The new year is a great time to create or update a business plan for your law practice. Whether you are a recent graduate, a seasoned veteran, or just new to private practice, it is never too late to set goals and identify strategies to reach those goals. You might think you don’t have time to write a lengthy business plan. You might also wonder, would your practice even benefit from the planning process? The answer is a definite yes!
The Case for a Business Plan
A business plan is a tool to help you make important decisions about your practice. Having a plan can prevent you from making hasty decisions in the moment, which can help you avoid losing sight of your goals. For example, a plan for case screening resolves questions of when to say no (and when to say yes) to particular cases or clients so your caseload always reflects the goals for your practice. Likewise, a plan for marketing determines which methods of advertising to use to reach your target market, and helps you spend your marketing budget wisely.
Your Plan is Unique - Like You
Lawyers sometimes resist business planning because they believe business plans are too formal. Your business plan does not have to be stiff or stuffy. In fact, it should be the opposite. Your business plan should reflect your values, your personality, your skills, and your interests. It should be unique to you, explain how you want to serve your clients, and include what you find rewarding about the practice of law. (If you don’t find the practice of law rewarding, you definitely need a business plan!)
Write it Down, Make it Happen
Whether your plan is long or short (in terms of length or goals), put your plan in writing. Writing down your goals and strategies keeps you focused, and helps you make decisions that align with your goals. You will waste less time choosing which cases to take or which educational or networking opportunities to pursue. Your decision tool – your business plan – already shows the way. All you need to do is follow the course of action that keeps you moving toward your goals. Remember, the more closely your work aligns with your goals, the more likely you are to feel satisfied, and greater professional satisfaction can help you provide better service to your clients and avoid malpractice errors.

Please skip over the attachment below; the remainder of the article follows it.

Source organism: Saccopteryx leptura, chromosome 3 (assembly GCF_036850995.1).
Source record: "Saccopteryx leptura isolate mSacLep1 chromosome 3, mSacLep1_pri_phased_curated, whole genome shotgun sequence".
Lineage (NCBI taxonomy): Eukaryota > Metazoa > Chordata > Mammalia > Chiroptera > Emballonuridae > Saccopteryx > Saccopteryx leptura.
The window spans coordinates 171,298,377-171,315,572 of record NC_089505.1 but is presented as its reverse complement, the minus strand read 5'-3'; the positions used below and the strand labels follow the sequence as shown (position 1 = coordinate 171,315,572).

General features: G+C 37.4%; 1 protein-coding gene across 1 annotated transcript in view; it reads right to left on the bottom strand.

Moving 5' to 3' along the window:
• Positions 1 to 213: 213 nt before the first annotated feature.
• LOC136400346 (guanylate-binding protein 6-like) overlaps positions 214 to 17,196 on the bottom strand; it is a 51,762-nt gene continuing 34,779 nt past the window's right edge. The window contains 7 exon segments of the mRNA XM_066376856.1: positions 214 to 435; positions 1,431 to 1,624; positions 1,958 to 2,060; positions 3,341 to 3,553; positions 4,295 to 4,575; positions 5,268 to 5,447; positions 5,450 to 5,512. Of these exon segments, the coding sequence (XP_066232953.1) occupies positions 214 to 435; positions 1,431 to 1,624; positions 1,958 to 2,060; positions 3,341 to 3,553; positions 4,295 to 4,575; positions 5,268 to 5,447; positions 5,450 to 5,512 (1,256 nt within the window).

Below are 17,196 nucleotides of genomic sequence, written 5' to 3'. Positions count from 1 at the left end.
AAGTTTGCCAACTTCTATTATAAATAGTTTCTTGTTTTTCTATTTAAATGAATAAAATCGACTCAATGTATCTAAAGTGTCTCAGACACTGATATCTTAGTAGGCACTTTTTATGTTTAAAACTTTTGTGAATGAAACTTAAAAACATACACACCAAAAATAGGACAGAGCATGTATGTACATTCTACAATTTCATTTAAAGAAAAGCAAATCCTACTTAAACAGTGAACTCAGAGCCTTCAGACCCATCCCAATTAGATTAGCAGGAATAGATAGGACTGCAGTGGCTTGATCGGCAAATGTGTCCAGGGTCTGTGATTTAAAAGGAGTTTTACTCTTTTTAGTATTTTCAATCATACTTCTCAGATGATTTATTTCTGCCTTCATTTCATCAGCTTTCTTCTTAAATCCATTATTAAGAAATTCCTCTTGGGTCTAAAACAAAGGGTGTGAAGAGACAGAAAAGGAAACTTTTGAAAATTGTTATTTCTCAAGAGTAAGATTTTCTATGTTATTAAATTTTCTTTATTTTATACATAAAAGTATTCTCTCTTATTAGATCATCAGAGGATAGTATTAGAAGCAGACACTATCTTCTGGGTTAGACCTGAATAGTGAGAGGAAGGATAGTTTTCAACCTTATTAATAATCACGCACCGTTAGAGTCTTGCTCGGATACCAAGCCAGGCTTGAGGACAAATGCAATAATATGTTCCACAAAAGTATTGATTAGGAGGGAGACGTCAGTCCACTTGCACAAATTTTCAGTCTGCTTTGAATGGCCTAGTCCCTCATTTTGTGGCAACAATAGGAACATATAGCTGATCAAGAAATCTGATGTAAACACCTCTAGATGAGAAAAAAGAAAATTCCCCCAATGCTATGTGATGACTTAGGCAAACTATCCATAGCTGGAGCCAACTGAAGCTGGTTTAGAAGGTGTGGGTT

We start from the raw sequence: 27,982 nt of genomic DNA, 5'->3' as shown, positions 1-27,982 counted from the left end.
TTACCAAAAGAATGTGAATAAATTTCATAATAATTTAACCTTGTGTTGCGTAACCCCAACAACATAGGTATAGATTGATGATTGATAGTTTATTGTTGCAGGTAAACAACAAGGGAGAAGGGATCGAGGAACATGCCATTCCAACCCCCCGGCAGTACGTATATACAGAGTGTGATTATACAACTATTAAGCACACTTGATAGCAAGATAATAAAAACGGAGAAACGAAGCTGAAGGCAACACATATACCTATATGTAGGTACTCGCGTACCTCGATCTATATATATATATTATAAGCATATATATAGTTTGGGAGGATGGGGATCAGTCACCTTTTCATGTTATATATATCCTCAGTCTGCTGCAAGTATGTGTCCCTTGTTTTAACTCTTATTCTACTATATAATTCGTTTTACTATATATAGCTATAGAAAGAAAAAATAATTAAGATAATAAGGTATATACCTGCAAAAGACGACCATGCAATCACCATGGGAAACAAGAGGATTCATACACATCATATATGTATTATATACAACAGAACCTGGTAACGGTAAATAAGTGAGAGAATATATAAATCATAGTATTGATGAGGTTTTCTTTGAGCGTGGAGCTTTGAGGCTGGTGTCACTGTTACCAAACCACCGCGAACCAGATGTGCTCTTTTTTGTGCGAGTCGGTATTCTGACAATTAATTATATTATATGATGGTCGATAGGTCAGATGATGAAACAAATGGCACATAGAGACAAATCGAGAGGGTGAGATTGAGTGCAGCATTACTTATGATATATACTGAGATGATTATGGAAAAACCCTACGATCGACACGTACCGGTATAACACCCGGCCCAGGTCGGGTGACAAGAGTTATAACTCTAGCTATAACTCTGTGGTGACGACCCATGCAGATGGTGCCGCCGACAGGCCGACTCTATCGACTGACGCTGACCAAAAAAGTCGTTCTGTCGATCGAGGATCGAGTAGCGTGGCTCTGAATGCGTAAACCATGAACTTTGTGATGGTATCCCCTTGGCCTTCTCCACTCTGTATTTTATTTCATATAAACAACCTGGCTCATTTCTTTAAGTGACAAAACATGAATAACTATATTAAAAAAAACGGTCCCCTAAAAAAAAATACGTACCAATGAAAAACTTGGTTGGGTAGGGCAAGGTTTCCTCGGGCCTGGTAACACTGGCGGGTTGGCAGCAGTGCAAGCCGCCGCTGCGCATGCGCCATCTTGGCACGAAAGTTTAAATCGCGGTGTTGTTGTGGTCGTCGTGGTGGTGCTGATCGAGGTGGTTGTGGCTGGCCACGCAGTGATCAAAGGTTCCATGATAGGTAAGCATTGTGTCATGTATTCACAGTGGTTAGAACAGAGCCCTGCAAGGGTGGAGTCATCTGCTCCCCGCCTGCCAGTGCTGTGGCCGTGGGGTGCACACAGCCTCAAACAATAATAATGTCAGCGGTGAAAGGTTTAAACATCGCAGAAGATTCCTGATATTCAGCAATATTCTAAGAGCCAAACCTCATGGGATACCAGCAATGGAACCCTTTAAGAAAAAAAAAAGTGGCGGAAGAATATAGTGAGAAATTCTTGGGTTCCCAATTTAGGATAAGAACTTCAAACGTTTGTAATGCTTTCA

That Which is Measured, Improves
Identifying goals and strategies and putting those to paper is only part of business planning. You also need to regularly return to your business plan, review your goals, and measure your progress. It is important to revise your strategies if your approach is not moving you closer to your goals. In addition, over time you may change your goals and need to develop new strategies to achieve those new objectives. Of course, in time you will also surpass existing goals and need to identify new aspirations to reach for. This review, measurement, and revision process will help your business plan become a living document, with practical, manageable steps to make decisions and take actions that build a fulfilling practice.
No matter how large or small, your practice needs a business plan. The new year is the perfect time to create one or to review the plan you already have. If you want to learn more about business planning, or you need help with where to start, visit the practice management section of our website, and look for Forms. The Financial Management category includes several practice aids to help get you started, including the Law Office Business Plan Worksheet, as well as several cash flow worksheets and a worksheet to draft your start-up budget if you are new to practice.
Set your goals, aim high, and contact a Practice Management Advisor if you need support.